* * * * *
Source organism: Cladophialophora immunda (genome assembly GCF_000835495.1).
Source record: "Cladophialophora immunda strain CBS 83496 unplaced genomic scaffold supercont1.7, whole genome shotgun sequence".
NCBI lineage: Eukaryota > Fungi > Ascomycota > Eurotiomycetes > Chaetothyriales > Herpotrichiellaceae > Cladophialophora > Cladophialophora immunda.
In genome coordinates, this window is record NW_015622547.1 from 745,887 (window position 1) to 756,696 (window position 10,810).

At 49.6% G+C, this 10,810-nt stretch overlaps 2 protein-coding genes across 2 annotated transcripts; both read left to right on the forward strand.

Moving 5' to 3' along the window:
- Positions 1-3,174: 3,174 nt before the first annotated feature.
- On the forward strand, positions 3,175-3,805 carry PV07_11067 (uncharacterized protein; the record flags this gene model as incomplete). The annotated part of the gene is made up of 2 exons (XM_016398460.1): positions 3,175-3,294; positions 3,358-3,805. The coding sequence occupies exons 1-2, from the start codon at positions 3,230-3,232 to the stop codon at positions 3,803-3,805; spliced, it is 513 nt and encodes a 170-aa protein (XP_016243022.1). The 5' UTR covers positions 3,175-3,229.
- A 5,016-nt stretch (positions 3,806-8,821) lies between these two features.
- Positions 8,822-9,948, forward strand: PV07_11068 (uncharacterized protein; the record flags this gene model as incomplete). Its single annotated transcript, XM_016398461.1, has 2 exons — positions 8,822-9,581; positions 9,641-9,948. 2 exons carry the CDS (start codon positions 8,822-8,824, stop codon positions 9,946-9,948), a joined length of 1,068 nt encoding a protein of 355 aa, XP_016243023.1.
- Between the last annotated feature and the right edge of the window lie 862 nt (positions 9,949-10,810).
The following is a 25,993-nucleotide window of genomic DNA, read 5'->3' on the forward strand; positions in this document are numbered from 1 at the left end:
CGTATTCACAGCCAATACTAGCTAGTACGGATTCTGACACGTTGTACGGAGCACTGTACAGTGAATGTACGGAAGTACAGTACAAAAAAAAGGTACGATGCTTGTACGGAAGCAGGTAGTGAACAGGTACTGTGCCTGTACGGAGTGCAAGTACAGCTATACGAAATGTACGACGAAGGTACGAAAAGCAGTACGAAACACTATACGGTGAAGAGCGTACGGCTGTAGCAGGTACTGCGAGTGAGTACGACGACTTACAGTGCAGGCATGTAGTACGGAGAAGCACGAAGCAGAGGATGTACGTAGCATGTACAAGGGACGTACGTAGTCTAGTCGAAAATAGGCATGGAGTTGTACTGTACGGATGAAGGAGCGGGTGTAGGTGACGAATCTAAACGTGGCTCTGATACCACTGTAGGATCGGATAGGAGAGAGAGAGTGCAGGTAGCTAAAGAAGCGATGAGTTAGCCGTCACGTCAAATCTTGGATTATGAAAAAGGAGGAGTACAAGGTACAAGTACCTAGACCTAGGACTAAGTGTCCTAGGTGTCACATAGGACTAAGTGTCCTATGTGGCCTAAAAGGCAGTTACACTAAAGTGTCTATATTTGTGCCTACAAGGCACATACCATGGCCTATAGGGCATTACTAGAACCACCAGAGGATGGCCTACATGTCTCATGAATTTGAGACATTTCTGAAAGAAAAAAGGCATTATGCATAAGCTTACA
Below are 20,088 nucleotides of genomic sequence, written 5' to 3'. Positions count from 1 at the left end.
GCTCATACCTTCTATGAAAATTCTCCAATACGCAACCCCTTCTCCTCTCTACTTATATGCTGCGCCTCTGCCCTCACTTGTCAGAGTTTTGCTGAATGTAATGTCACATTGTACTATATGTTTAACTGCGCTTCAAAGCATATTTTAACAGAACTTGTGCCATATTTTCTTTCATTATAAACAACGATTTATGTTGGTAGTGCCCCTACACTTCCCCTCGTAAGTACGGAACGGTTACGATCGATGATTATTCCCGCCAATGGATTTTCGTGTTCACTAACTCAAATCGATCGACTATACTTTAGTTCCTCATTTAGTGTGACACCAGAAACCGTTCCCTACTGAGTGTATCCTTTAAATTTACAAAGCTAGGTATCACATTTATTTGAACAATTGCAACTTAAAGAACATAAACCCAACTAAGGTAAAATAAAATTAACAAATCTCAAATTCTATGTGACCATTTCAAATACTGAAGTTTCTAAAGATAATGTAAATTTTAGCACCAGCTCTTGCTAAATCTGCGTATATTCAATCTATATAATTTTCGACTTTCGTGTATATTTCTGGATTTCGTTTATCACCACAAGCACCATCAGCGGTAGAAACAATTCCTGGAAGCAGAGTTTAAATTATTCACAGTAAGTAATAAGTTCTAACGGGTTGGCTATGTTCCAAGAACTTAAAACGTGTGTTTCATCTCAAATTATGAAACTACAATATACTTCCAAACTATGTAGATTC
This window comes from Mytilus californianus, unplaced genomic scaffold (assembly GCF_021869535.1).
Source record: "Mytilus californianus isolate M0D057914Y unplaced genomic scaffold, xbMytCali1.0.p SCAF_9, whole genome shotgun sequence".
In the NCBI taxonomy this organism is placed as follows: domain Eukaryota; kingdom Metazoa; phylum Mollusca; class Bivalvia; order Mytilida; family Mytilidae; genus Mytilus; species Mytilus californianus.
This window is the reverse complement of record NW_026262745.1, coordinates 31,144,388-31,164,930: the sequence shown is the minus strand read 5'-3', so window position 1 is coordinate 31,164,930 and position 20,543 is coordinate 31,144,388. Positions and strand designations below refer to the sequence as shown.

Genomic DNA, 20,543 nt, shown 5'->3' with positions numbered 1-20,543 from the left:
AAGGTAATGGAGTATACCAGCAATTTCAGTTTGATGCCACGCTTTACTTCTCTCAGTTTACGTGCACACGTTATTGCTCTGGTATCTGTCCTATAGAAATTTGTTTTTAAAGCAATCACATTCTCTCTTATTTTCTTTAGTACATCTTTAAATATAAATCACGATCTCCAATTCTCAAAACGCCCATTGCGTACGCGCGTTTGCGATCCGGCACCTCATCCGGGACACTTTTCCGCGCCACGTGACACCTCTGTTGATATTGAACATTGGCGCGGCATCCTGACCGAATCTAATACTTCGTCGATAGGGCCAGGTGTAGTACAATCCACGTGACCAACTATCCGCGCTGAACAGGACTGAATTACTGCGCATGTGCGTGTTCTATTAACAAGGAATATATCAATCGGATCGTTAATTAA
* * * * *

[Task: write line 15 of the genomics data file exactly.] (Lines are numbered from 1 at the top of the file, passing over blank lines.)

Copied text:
GCTCATACCTTCTATGAAAATTCTCCAATACGCAACCCCTTCTCCTCTCTACTTATATGCTGCGCCTCTGCCCTCACTTGTCAGAGTTTTGCTGAATGTAATGTCACATTGTACTATATGTTTAACTGCGCTTCAAAGCATATTTTAACAGAACTTGTGCCATATTTTCTTTCATTATAAACAACGATTTATGTTGGTAGTGCCCCTACACTTCCCCTCGTAAGTACGGAACGGTTACGATCGATGATTATTCCCGCCAATGGATTTTCGTGTTCACTAACTCAAATCGATCGACTATACTTTAGTTCCTCATTTAGTGTGACACCAGAAACCGTTCCCTACTGAGTGTATCCTTTAAATTTACAAAGCTAGGTATCACATTTATTTGAACAATTGCAACTTAAAGAACATAAACCCAACTAAGGTAAAATAAAATTAACAAATCTCAAATTCTATGTGACCATTTCAAATACTGAAGTTTCTAAAGATAATGTAAATTTTAGCACCAGCTCTTGCTAAATCTGCGTATATTCAATCTATATAATTTTCGACTTTCGTGTATATTTCTGGATTTCGTTTATCACCACAAGCACCATCAGCGGTAGAAACAATTCCTGGAAGCAGAGTTTAAATTATTCACAGTAAGTAATAAGTTCTAACGGGTTGGCTATGTTCCAAGAACTTAAAACGTGTGTTTCATCTCAAATTATGAAACTACAATATACTTCCAAACTATGTAGATTC